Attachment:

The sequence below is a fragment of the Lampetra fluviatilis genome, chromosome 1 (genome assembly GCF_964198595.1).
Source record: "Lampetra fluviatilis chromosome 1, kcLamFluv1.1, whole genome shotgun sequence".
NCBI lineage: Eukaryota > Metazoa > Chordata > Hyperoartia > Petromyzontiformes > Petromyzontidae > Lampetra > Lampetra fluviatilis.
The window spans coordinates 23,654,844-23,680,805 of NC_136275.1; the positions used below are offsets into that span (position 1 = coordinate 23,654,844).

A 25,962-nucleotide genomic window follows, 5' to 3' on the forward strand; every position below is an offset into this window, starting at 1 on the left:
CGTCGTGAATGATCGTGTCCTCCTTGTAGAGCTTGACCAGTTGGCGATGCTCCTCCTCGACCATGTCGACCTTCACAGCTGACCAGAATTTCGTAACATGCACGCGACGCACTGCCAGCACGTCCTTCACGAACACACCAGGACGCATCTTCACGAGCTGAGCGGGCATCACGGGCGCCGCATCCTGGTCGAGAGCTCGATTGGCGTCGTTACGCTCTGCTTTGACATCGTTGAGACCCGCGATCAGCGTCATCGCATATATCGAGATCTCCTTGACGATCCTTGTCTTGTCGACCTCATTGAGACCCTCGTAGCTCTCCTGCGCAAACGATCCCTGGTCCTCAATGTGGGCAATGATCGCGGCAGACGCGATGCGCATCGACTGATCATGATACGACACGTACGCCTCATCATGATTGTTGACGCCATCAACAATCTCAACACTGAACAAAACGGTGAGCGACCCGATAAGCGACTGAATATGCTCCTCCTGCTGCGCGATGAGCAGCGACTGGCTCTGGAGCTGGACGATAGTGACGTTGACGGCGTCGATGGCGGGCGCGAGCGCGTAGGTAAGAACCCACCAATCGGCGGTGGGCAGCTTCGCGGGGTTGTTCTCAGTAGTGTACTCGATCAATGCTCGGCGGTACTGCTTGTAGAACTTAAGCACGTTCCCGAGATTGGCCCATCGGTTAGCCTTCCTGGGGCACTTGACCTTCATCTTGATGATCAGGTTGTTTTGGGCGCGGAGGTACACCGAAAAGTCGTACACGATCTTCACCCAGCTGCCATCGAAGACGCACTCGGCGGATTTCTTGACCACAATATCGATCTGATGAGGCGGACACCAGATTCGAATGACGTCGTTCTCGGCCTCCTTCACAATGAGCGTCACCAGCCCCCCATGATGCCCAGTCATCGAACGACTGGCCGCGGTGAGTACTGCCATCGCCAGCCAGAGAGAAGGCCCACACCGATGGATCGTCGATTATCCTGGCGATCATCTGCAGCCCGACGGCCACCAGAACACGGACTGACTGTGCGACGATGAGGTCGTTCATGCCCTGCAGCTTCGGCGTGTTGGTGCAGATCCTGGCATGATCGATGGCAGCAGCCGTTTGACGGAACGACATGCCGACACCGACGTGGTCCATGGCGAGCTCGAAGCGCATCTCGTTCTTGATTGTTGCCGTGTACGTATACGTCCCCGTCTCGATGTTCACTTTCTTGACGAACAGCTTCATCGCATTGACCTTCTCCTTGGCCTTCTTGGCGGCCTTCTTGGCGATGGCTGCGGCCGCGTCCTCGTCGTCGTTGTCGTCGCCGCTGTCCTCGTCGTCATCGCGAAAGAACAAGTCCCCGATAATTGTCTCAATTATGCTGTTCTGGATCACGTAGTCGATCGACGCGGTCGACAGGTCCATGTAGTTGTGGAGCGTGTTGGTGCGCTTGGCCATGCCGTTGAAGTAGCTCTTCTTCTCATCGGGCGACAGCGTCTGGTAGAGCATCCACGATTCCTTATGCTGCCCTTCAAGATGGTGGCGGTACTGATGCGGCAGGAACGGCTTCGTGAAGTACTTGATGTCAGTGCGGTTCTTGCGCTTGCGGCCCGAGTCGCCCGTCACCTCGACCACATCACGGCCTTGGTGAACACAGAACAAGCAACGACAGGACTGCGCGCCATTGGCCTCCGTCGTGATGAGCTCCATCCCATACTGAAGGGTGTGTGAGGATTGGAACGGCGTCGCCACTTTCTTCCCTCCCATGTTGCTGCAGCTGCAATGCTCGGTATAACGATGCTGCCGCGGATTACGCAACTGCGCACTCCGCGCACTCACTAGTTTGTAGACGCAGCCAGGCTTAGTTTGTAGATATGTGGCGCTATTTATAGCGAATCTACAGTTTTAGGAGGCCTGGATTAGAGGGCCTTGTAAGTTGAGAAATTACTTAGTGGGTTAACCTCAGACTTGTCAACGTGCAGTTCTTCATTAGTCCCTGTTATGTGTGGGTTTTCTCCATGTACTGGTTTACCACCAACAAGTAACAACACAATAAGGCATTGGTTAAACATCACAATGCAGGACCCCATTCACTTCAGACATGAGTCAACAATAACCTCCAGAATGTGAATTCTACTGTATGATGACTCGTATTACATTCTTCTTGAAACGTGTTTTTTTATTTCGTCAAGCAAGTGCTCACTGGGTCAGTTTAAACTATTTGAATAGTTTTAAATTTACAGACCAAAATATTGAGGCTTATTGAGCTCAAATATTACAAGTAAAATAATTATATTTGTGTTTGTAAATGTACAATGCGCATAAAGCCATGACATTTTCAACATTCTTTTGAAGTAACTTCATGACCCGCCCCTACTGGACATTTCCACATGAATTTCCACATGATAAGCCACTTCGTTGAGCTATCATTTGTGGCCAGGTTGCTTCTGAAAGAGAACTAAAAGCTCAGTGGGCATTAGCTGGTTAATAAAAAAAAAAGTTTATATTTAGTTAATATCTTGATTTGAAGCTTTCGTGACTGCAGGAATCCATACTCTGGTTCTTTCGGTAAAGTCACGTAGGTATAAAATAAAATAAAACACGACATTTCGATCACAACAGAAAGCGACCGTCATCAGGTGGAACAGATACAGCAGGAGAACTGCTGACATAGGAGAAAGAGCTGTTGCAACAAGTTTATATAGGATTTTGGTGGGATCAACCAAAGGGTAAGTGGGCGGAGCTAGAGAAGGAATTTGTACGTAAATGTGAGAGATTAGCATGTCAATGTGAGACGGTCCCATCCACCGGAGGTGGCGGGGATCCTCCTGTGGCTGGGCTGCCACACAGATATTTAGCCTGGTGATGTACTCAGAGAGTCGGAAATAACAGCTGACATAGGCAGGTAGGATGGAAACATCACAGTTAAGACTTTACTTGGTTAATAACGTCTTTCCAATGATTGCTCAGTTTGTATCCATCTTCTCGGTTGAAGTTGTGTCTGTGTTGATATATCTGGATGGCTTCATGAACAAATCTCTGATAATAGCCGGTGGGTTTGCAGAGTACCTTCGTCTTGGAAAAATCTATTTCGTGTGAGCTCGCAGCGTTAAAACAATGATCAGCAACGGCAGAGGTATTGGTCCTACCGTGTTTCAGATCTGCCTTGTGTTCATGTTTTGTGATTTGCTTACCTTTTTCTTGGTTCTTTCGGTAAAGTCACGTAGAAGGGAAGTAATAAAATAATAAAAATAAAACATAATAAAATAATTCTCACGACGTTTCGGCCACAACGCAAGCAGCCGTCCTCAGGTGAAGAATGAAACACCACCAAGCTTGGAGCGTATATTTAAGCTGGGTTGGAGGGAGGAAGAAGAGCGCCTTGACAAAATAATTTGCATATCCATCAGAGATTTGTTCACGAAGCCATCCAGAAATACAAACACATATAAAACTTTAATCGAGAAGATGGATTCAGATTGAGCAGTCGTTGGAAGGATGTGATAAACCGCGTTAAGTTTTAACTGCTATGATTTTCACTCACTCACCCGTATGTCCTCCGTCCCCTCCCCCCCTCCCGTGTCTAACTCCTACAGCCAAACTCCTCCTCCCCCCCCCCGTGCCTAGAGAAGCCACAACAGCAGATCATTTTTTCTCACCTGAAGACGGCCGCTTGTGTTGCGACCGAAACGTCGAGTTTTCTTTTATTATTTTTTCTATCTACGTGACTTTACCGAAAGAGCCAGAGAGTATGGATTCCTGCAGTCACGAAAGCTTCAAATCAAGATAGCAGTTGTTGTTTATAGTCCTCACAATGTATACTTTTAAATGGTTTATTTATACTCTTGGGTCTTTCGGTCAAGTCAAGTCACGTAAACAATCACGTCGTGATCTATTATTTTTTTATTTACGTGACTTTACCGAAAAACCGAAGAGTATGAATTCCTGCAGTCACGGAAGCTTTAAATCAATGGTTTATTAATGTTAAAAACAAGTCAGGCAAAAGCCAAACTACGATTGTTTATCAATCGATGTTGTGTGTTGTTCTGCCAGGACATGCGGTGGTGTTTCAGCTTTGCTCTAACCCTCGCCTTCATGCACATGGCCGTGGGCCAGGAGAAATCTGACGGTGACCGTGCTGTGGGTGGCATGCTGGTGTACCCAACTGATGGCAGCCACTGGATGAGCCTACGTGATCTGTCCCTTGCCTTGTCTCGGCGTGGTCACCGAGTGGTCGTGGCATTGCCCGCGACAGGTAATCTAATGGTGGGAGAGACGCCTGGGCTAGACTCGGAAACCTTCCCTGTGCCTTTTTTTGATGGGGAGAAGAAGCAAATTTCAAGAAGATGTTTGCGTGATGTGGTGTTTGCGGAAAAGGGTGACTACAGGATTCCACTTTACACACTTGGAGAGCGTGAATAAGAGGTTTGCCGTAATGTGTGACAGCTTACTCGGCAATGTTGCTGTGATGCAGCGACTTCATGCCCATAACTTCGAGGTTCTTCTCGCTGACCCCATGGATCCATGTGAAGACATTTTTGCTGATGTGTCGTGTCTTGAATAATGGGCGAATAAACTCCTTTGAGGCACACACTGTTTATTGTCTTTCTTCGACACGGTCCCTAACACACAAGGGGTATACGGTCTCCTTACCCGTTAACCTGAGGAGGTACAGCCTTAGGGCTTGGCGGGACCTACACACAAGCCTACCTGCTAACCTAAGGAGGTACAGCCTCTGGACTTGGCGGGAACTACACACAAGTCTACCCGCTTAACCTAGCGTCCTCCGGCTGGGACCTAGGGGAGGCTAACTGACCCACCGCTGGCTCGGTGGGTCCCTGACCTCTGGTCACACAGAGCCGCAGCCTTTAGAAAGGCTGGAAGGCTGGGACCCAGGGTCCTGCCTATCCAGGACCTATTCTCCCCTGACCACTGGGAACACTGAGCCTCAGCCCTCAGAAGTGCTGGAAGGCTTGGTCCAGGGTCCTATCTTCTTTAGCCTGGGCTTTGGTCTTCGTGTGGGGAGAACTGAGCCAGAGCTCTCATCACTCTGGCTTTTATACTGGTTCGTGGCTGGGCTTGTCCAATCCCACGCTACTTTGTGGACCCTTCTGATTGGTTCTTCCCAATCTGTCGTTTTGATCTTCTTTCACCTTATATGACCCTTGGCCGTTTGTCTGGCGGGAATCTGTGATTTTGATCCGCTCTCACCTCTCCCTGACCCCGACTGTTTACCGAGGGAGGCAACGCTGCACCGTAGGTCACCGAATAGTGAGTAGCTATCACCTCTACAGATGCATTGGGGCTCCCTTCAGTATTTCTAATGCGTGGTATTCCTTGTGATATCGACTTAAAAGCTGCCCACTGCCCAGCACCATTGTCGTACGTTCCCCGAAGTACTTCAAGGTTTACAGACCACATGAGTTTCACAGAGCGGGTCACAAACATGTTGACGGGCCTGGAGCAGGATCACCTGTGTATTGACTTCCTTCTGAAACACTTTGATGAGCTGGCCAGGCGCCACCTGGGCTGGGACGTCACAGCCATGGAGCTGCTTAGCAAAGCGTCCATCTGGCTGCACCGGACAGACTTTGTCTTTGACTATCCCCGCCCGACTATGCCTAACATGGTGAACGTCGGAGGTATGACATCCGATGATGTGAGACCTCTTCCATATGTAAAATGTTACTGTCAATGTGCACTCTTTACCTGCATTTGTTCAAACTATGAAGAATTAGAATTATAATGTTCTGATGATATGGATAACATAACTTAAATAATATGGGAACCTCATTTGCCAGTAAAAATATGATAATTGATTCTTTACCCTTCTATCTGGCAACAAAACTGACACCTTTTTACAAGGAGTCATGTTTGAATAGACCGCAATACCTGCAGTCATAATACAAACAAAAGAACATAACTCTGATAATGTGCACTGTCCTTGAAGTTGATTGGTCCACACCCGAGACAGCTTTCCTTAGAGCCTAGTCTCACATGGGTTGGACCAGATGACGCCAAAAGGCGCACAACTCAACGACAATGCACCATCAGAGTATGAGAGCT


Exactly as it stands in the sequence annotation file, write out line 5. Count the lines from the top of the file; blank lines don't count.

A 25,962-nucleotide genomic window follows, 5' to 3' on the forward strand; every position below is an offset into this window, starting at 1 on the left: